The Last Aloha
by Gaellen Quinn


West Maui Book Club Discussion Questions

Please feel free to use them, online or off, with attribution. Aloha and mahalo for visiting our site!
Any page numbers refer to Paperback edition.


1. How fairly do you feel Quinn’s novel replicates the overthrow of the Hawaiian Kingdom?

2. Why do you think the King and eventual Queen and their kingdom were represented as non-warring? And why would thousands of loyal natives honor them in the street and palace, but they didn’t have a trusted Royal Guard for their defense?

3. Discuss Social Darwinism as it pertains to this novel. Definition: the theory that individuals, groups, and peoples are subject to the same Darwinian laws of natural selection as plants and animals. Now largely discredited, social Darwinism was advocated by Herbert Spencer and others in the late 19th and early 20th centuries and was used to justify political conservatism, imperialism, and racism and to discourage intervention and reform.

4. What effect, if any, did the Hawaiian’s conversion to Christianity have in the overthrow of Kingdom? Consider the passage where the Queen tells the kahuna women that the Bible was her guide when they were willing to sacrifice themselves after talking to a gathering of native people who wanted the Queen to return to the old ways by following the instruction of Hiiaka, from the family of Pele, the volcano goddess? pgs 281-283

5. This novel is listed as Historical Fiction but leans toward Romance with the main character. How was Laura Jennings changed by Hawaii, the loves who courted her, the man who lusted after her, and the one she wanted but could never have?

6. This novel also romances Hawaii, the Queen, and her family with a gentleness of place and character. While lovely prose, might Quinn have misconstrued some realities?

7. Discuss how Hawaiian words contain several meanings. For instance from a Goodreads review by Celeste Noelani McLean, “Malolo” caused her to “alternately roll with laughter and roll my eyes with impatience...” because in Hawaiian “Mālolo” with the kahakō means flying fish as intended in the novel. But, “Malolo” without it means “either to rest or low, as in a tide.”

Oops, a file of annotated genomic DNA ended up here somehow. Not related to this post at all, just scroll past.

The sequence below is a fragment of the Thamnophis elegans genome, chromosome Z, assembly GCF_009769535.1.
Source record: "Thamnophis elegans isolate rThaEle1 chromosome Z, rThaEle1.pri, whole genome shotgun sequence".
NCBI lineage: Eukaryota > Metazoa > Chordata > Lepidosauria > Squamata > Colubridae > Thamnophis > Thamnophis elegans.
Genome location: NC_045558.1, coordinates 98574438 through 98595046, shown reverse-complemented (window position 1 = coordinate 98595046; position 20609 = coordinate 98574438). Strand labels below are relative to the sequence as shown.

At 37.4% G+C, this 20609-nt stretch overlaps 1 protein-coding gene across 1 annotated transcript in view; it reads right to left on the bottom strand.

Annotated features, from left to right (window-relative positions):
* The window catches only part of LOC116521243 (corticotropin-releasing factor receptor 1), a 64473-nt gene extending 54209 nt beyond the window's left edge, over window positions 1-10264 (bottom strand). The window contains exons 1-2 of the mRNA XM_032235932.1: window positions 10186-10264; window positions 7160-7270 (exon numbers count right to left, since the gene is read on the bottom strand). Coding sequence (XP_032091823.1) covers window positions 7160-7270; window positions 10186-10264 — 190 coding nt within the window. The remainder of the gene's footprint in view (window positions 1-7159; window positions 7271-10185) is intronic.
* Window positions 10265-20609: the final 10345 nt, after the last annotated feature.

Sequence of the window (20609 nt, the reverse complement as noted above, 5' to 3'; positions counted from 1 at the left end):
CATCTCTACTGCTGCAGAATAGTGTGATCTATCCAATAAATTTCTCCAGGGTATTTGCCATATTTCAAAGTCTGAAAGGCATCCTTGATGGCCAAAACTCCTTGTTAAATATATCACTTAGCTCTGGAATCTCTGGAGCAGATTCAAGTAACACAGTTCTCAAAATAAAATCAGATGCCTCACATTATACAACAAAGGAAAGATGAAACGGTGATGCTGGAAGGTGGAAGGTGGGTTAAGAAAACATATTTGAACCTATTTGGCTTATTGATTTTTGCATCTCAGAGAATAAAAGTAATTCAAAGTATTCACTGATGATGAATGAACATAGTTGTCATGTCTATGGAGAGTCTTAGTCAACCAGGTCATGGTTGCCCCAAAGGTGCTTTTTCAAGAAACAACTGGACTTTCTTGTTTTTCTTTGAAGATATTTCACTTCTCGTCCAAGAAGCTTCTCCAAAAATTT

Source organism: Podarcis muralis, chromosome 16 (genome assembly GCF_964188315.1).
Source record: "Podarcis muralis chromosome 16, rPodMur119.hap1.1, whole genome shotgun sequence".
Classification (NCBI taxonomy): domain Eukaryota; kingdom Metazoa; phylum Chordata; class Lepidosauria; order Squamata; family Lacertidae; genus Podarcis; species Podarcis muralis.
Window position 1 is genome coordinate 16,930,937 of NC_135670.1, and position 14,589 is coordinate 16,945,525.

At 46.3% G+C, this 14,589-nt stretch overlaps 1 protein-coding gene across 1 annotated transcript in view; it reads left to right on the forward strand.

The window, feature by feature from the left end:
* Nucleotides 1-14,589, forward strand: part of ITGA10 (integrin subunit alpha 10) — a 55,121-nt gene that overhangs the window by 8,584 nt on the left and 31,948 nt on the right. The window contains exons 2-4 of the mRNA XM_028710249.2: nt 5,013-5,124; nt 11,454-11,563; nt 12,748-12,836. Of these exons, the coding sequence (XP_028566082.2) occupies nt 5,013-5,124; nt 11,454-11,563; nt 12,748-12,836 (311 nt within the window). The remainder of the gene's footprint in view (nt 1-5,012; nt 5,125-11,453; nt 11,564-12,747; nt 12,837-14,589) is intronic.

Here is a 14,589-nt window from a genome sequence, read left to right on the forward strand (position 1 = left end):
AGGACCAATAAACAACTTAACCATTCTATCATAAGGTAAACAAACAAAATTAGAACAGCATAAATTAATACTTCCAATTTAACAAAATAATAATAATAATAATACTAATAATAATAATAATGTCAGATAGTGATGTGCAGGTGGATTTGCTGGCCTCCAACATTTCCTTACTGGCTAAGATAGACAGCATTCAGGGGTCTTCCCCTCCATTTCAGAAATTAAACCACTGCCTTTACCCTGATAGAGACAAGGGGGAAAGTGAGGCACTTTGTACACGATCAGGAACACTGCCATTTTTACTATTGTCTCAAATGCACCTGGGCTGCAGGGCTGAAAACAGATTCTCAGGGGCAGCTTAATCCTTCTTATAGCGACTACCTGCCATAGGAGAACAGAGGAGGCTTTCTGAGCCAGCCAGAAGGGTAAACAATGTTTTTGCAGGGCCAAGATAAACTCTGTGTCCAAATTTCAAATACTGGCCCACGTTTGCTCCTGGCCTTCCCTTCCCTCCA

8. Did it concern you at all that the seventeen-year-old Princess Kaʻiulani, under advisement from her British guardian to “speak out on our behalf,” toured Washington without consent of the Queen? And that she met with President and Mrs. Cleveland who “made it clear he intends to see justice done?”

9. According to Quinn, “one of the little known facts” is that “the Hawaiian Monarchy was overthrown by the Queen’s friends.” See Her commentary focuses on Judge Sanford Dole, but not others, like missionary Henry Baldwin, Atty General William R. Castle, or the Queen’s own copier, Willie Kaae. Discuss their roles and impact.

10. Were you confused by Quinn’s references to the Hawaiian League, the Missionary Party, and the Committee of Safety? Who was who and what was what? From the novel, the Hawaiian League consisted of: Lorrin Thurston; Stephen Price; Mr. McBride; Col. Volney Ashford (and son?) who were also over the Honolulu Rifles--a volunteer militia serving the Hawaiian Kingdom and made up of Portuguese, Germans and Americans; Judge Sanford Dole, Lucian McBride, and others. Pgs. 126-138. The Missionary Party is never spelled out, but the Committee of Safety is numbered at thirteen members of 4 Hawaiian-born by American parents; 3 Hawaiian citizens consisting of: an American, a German, and an Australian; 2 Scotsmen, and 4 other Americans. Pg. 261

     >>Widipedia research tells us the HAWAIIAN LEAGUE was a secret society “Annexation Club” that consisted of a 13-member Committee, originating from the Committee of Nine that ensured the MISSIONARY PARTY was on a separate political-elections ticket. The members were: Joseph B. Atherton, Charles J. Austin, Jonathan Austin, William H. Bailey, William R. Castle, Benjamin F. Dillingham, Sanford B. Dole, Henry F. Glade, William W. Hall, Peter C. Jones, Thomas May, John H. Paty, Lorrin A. Thurston and George N. Willcox. (14 on the list) They also controlled the HONOLULU RIFLES, “some 200 armed local (non-native) men who fought under the enthusiastic annexationist Volney V. Ashford.”

     >>The 13 members of the COMMITTEE OF SAFETY were: Lorrin A. Thurston, William O. Smith, Henry Waterhouse, William C. Wilder, Charles L. Carter, William Richards Castle (Hawaiian subject and Atty General for Kalākaua), Crister Bolte, Henry E. Cooper, John Emmeluth, Theodore F. Lansing, John A. McCandless, Frederick W. McChesney, and Andrew Brown.

     >>Others who helped with the overthrow: Charles L. Carter, Samuel Mills Damon, Sanford B. Dole, Peter C. Jones, and James A. King.

11. The eventual HAWAIIAN LEAGUE’S intent in this novel was to take over the Government building, the Police, and the Palace. Discuss what strategies (including gossip) were used to accomplish its goal.

12. Julie Failla Earhart of armchairinterviews, mentions that the novel jumps seventeen years after the overthrow, making her want “to throw the book across the room.” She adds, “(Quinn) never explains what happens after King Kalakaua’s sister, Lili’uokalanui, is ousted as Queen and the heir apparent, Princess Ka’iulani dies. In that last chapter, it’s apparent that Laura does marry…some guy named Will…completes medical school, and has children. I had gotten to know Laura’s every move and gesture and to have a gap like that was quite disconcerting.” Did you feel the same or did you go back (like I did) to try and find out who Will and their children were, only to never uncover them?

Questions compiled by:
Elaine Gallant
West Maui Book Club
June, 2019